• Quality and precision

    CBC is a language model for its audiences. Good usage and accuracy are essential to high quality journalism. Our language should be simple, clear and concrete.

    Journalistic style is accurate, concise and accessible. Our purpose is to make complex subjects understandable. When specialized or technical vocabulary needs to be used, it is explained and put in a context that makes it easy to understand.

    The description of facts, however concise, must provide the nuances necessary to ensure that the account is faithful and easy to understand.

    Clarity is also essential when numbers and statistics are involved. It is essential to avoid confusion and to take care to properly grasp the numbers used.

    The use of certain highly charged words can undermine credibility and merits special consideration. Language is constantly evolving. We will be attentive to shifts in the meaning of words. We consult language resources and editorial management as needed to grasp the impact of expressions that are open to multiple interpretations and capable of offending some audience members.

  • Language level and good taste

    We use the language of accessible, articulate everyday speech.

    We respect and reflect the generally accepted values of society. We are aware that the audiences we address do not all have the same definition of good taste. We choose a tone that will not gratuitously offend audience sensitivities. In particular we avoid swearing and coarse, vulgar, offensive or violent language except where its omission would alter the nature and meaning of the information reported.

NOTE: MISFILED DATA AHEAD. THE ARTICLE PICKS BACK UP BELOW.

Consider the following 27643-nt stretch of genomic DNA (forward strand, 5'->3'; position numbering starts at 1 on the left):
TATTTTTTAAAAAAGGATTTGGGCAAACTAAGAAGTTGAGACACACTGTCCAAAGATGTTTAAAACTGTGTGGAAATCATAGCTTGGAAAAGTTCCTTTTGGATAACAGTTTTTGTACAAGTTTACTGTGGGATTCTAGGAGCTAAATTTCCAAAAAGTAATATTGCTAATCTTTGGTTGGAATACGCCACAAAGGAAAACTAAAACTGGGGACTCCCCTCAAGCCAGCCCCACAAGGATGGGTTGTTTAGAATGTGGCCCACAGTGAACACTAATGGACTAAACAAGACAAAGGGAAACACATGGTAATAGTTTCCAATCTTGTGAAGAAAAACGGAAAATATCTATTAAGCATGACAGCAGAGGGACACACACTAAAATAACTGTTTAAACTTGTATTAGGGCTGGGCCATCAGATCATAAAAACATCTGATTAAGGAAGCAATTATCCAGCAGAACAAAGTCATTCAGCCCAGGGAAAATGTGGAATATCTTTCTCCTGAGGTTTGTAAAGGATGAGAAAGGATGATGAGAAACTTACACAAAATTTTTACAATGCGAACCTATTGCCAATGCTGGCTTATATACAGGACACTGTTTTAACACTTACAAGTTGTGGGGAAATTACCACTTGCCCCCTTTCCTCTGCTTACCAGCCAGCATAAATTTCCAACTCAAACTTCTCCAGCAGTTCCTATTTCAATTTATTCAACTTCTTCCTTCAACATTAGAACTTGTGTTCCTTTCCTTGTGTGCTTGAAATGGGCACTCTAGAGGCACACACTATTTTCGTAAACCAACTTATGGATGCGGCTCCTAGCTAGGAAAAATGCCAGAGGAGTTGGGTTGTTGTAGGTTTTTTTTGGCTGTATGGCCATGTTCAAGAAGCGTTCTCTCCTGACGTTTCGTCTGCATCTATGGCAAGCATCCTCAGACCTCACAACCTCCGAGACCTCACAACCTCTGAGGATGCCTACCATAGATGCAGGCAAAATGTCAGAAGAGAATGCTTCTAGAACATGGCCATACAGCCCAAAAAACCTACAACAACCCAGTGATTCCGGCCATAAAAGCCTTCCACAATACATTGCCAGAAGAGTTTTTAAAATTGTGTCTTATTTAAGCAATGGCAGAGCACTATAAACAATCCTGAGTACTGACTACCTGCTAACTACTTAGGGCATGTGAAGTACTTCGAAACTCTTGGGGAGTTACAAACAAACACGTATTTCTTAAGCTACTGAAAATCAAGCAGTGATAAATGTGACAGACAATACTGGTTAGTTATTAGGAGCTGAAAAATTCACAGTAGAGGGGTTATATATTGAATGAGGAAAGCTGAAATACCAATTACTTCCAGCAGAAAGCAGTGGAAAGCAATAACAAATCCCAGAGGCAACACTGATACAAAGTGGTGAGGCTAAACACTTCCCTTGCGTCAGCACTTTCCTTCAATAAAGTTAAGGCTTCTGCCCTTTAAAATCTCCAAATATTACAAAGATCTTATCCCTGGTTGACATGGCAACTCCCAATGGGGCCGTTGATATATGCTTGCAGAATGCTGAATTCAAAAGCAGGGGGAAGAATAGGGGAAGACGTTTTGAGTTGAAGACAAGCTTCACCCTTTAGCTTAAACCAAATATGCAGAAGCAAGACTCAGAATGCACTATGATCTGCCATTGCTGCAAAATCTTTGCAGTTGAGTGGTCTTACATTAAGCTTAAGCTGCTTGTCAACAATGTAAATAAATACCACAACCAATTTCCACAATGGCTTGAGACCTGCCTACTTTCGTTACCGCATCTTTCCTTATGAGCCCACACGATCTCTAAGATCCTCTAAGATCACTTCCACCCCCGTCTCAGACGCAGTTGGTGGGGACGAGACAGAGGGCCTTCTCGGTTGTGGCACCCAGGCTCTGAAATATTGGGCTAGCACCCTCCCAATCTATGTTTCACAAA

• Respect and absence of prejudice

    Our vocabulary choices are consistent with equal rights.

    Our language reflects equality of the sexes and we prefer inclusive forms where they are not prohibitively cumbersome.

    We are aware of our influence on how minorities or vulnerable groups are perceived. We do not mention national or ethnic origin, colour, religious affiliation, physical characteristics or disabilities, mental illness, sexual orientation or age except when important to an understanding of the subject or when a person is the object of a search and such personal characteristics will facilitate identification.

    We avoid generalizations, stereotypes and any degrading or offensive words or images that could feed prejudice or expose people to hatred or contempt. Criminal matters require special care and precision.

    When a minority group is referred to, the vocabulary is chosen with care and with consideration for changes in the language.

  • Words that shock: usage and audience advisories

    To describe certain realities or report adequately on certain situations, it is sometimes necessary to use expressions or quotations that may be shocking to part of the audience. In these circumstances, we limit ourselves to what is necessary for understanding, we attribute the statements where applicable and we take care to present them in proper context.

    We ensure that, taking into account the context in which the words are published, they are not likely to expose anyone to hatred or contempt on the basis of race, national or ethnic origin, colour, religion, gender, sexual orientation, age or physical or mental disability. We refer to senior editorial management in case of doubt.

    We respect the audience’s degree of tolerance, with due regard for society’s generally shared values.

    When we find it necessary to use words that could shock part of the public, we give a clear audience advisory.

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